Long-Crowers

My family keeps chickens at our house in the country. I built a small coop called a “chicken tractor” in 2009. Many of these coop designs have wheels so you can easily move them over fresh grass for the birds to eat, scratch and fertilize. Check out “chicken tractors” on the internet to see the many different ways people house chickens nowadays – and often within city limits, when allowed.

If you don’t have a rooster, it’s quiet farming in the city. On the other hand, as with my family, if you do have a rooster, the neighbors are well aware. Ours is a Buff Orpington breed with a good strong crow at 10 months old. Thank goodness he’s not a Long-Crower!

Long-Crowers are raised for their loud sound and length of crow. The chicken breed with the longest crow is the Kosovo Drenica. Also known as Kosovo Long-Crowers, they are selectively bred for sound and duration of crow. Long-Crowers must have a crow that lasts at least 15 seconds. Weighing only four pounds, they can consistently crow for up to a full minute. Some people attribute this feat to superior lung capacity, while others believe it’s this breed’s relentless and aggressive nature.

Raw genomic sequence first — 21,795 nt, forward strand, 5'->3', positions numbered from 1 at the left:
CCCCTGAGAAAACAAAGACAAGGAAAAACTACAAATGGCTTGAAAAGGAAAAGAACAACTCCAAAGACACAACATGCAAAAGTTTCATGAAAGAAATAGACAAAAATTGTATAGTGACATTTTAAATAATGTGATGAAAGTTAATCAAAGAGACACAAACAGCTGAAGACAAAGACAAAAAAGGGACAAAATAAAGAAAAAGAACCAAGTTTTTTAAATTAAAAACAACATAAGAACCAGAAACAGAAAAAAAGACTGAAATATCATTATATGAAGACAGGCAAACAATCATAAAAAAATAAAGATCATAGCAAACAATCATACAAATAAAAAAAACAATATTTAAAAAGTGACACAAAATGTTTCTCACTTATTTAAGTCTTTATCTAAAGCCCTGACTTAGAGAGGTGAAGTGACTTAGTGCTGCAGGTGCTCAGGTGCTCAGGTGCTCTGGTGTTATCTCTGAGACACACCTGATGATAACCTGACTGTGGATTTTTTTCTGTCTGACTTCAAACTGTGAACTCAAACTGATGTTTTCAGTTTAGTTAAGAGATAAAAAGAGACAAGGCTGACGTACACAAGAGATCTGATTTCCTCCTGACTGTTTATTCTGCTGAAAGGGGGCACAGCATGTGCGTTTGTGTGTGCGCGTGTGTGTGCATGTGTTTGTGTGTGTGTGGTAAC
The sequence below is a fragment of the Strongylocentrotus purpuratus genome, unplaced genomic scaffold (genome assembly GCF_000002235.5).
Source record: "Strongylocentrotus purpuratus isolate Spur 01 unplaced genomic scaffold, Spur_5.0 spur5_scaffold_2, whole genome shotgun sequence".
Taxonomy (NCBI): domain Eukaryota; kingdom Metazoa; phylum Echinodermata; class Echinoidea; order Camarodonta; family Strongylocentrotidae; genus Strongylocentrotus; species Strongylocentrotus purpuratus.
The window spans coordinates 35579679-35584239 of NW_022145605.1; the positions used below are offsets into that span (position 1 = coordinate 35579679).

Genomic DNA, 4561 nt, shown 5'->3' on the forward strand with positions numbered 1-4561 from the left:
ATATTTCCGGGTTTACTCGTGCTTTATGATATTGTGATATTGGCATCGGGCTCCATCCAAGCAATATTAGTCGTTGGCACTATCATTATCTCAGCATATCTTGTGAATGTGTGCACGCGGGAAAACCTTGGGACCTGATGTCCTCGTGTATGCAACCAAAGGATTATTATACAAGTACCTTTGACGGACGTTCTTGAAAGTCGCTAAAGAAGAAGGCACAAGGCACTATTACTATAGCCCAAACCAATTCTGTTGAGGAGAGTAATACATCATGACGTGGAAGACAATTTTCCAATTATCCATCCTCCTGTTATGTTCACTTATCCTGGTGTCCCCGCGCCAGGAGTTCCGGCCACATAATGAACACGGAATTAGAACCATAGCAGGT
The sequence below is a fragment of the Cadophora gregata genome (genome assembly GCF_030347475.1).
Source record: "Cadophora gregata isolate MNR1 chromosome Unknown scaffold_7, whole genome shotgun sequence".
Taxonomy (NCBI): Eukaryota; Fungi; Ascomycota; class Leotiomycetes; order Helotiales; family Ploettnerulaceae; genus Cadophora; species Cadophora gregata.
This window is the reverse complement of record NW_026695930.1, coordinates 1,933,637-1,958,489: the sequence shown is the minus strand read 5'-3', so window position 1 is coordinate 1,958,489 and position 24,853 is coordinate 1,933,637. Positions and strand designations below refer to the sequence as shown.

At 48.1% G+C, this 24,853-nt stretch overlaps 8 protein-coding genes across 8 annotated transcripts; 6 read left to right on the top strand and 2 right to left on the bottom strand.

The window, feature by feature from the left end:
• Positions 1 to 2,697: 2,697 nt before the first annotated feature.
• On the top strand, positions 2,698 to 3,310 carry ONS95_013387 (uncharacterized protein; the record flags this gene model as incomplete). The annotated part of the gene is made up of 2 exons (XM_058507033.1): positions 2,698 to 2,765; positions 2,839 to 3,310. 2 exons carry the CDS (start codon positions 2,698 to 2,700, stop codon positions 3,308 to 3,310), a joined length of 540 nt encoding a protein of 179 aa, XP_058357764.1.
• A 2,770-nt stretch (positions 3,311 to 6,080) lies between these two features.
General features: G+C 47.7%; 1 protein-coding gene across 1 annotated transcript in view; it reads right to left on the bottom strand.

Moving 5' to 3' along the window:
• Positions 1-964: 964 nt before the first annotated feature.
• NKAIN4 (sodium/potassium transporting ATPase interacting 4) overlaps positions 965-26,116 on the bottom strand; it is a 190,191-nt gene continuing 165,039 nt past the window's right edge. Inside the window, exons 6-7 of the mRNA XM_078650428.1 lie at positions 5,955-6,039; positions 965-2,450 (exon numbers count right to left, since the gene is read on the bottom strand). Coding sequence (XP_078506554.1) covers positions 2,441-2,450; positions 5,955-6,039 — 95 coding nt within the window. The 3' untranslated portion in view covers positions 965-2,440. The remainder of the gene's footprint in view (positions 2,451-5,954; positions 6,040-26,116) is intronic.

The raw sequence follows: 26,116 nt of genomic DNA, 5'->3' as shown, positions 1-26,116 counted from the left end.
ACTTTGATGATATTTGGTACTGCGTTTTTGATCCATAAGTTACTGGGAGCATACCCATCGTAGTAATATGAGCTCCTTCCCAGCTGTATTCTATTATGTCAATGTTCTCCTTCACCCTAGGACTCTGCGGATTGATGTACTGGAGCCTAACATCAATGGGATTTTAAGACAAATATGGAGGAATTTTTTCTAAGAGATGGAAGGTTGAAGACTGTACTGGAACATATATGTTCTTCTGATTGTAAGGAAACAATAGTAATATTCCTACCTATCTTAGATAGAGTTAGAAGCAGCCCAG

When was the last time you heard a rooster’s cock-a-doodle? If it’s been a while, you’re invited out to Parky’s Farm in Winton Woods to try and hear one! It may remind you of a simpler time in your life or introduce your brood to a whole new world. There are other famous feathered squawkers at the farm as well: turkeys, ducks and a myriad of songbirds to name a few.

Eric King, Parky’s Farm